Effectiveness of Passive and Active Surveillance for Early Detection of SARS-CoV-2 in Mink during the 2020 Outbreak in the Netherlands

Inge Santman-Berends*, Gerdien van Schaik, Marieke Augustijn-Schretlen, Irene Bisschop, Jan de Rond, Paola Meijer, Harold van der Heijden, Francisca Velkers, Marion Koopmans, Wim van der Poel, Lidwien Smit, Arjan Stegeman, Reina Sikkema, Bas Oude Munnink, Renate Hakze-van der Honing, Robert-Jan Molenaar

*Corresponding author for this work

Research output: Contribution to journalArticleAcademicpeer-review


Starting December 2019, a novel coronavirus (SARS-CoV-2) spread among humans across the world. From 2020 onward, farmed mink were found susceptible to the virus. In this paper, we describe the Dutch surveillance system and the added surveillance components for early detection of SARS-CoV-2 outbreaks and their results in Dutch mink farms. In the Netherlands, a surveillance system was in place in which mink farmers could submit carcasses for postmortem evaluation and could contact a telephone helpdesk for veterinary advise. Through this system, the first SARS-CoV-2 outbreak in two mink farms was detected in April 2020. Immediately, the Dutch Ministry of Agriculture commissioned a consortium of statutory and research institutes to intensify the surveillance system. The program consisted of both passive surveillance, i.e., mandatory notifications and active surveillance components, i.e., serological screenings and weekly risk-based sampling of dead mink for early detection of new SARS-CoV-2 infections. When one of the surveillance components indicated a suspicion of a possible SARS-CoV-2 infection, follow-up samplings were conducted and at confirmation, all mink were culled. During 2020, 67 out of 124 mink farms that were under surveillance became infected with SARS-CoV-2 (54%). Of these, 31 were detected based on clinical signs (passive surveillance of clinical signs) and 36 were detected through active surveillance. From the mink farms with a new SARS-CoV-2 outbreak that was detected through the surveillance, in 19% of the farms (n = 7), the mink never showed any clinical signs of SARS-CoV-2 and might have been missed by the passive notification system. This study underlines the added value of a surveillance system that can quickly be intensified. The subsequent combination of both passive and active surveillance has shown to be effective in the early detection of emerging pathogens, which is important to minimize the risk of zoonotic spill-over.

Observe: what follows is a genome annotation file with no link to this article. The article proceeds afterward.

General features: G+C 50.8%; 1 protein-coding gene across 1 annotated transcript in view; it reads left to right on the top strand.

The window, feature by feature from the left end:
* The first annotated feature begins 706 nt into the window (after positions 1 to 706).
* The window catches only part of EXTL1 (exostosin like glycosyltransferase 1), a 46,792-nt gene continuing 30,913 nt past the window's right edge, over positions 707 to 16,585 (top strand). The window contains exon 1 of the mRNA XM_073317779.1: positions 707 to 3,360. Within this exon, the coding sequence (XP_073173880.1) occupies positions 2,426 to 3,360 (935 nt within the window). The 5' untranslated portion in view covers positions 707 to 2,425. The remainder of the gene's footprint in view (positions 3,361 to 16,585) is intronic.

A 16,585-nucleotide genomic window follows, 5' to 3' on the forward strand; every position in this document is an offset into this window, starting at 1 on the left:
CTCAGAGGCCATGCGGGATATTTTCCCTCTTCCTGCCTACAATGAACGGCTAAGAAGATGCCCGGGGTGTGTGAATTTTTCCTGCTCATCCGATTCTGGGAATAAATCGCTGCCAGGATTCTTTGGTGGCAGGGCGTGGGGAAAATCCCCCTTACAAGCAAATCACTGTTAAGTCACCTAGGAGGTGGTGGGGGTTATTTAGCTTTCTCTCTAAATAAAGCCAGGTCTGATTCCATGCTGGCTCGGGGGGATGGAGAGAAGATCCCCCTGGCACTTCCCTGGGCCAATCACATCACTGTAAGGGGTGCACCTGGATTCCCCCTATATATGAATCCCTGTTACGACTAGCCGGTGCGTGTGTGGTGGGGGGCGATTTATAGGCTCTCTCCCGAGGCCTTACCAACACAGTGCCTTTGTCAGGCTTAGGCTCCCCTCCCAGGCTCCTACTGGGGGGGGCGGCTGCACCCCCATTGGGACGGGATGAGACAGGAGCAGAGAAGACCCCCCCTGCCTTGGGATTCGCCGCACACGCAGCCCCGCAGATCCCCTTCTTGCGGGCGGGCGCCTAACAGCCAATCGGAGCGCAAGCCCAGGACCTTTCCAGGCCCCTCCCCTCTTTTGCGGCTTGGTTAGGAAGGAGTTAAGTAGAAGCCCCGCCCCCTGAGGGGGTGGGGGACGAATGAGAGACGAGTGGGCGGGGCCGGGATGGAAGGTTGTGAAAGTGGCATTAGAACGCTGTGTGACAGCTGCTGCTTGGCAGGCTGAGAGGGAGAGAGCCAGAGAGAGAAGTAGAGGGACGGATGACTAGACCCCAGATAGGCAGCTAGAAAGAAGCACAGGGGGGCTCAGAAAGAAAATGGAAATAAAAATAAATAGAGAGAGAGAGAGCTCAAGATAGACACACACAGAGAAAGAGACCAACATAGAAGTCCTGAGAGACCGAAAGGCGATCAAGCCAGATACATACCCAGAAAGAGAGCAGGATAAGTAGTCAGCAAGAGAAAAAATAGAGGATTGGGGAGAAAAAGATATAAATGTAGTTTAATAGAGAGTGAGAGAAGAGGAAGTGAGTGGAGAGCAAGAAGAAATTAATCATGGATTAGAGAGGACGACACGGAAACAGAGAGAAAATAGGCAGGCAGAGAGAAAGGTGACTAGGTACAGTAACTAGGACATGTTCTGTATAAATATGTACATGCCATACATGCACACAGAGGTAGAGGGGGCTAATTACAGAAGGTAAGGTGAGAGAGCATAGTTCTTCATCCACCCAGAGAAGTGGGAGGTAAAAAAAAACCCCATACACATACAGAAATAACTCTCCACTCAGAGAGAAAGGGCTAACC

Original languageEnglish
Article number4793475
Pages (from-to)1-9
JournalTransboundary and Emerging Diseases
Publication statusPublished - 12 Apr 2024


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